If we go with the argument it implies a gentile prophet arose, no later than the time of composition of the verse, because the verse is written in the perfect conjugation. Thus, it cannot refer to Muhammad.

        If you read the verse as “there will not arise a prophet like Moses”, in the imperfect. You have two problems:

        1. You are contradicting the grammar of the verse, indeed the whole context of Deut. 34.
        2. Even if one allows for reading it contrary to the grammar, you are still relying on a questionable assumption: does “there will not arise a prophet like Moses” really mean or imply the same as “Muhammad will arise”? It’s somewhat forced and very vague.

        Simply read the verse: “Since then no prophet has risen in Israel like Moses, whom the LORD knew face to face”. Wouldn’t you say it’s quite a stretch to see here a reference to Muhammad?

        I’m really not sure if you really believe this verse is reference to Muhammad.

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      • I think they were just glorifying moses as a mighty prophet and it doesnt suggest anything more. It’s such an ambiguous verse when you hypertexualise it and the meaning is lost. I agree that moses was a mighty prophet, but not as the jews claim as a source. Albeit if what they claim is similar to what I follow I accept it.

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      • I completely agree with you that the verse testifies to Moses’ unique prophetic character in Israel and nothing more as you say. That’s what I’ve been saying all along. It’s Abdullah1234 who has argued the other position. I don’t know what you mean by “that moses was a mighty prophet, but not as the jews claim as a source”.

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      • @marc
        I dont want to offend you or anyone else for that matter but I wont trust what the jews wrote for many reasons. And I say that without any bias. Does it mean I dont believe in the Torah that moses recieved from the creator? I do, but not the torah as we know today.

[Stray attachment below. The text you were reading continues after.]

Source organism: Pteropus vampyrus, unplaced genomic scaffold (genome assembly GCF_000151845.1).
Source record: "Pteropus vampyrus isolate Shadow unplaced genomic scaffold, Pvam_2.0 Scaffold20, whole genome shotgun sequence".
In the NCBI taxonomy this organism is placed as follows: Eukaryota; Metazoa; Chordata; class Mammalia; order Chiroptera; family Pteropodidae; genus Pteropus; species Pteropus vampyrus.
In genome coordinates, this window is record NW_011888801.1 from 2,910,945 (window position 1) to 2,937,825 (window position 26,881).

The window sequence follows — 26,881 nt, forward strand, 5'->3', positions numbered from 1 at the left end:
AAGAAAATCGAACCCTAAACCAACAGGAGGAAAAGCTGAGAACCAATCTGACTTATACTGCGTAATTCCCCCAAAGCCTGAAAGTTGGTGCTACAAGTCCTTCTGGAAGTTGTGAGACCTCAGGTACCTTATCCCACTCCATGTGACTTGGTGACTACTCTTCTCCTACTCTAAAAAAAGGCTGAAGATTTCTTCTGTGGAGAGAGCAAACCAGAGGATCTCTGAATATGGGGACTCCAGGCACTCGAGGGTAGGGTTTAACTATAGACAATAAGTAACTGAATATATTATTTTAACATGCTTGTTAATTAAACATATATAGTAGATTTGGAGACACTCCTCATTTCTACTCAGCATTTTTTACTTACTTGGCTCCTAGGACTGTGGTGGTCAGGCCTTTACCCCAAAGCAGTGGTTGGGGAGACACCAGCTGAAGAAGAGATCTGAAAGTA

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      • No problem, you’re not offending me. Q 7:157 says that “the Messenger, the unlettered [or gentile] prophet, whom they find written in the Torah and the Gospel with them” and I think this implies that what they had was more or less what we have today and what we know from ancient manuscripts.

        So if Muhammad was not excised from scripture, the interesting question is how does the Quran envision the Prophet to be written in the Torah and Injeel? I think it envisions that he can be found there, not explicitly, but through other means, one being Midrashic exegesis of Biblical verses, for example such as this one.

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      • “I think this implies that what they had was more or less what we have today and what we know from ancient manuscripts.”

        Or not, which is my view mainly from a logical perspective

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      • So how we understand Q 7:157 saying that “the prophet is written in the Torah and Gospel they have”?
        It seems to indicate that you could find the prophet written in the documents of the 7th century, doesn’t it?

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      • “It seems to indicate that you could find the prophet written in the documents of the 7th century, doesn’t it?”

        I think deuteronomy 18:18 would suggest that it does

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  2. is this source avaliable online pdf my brother ???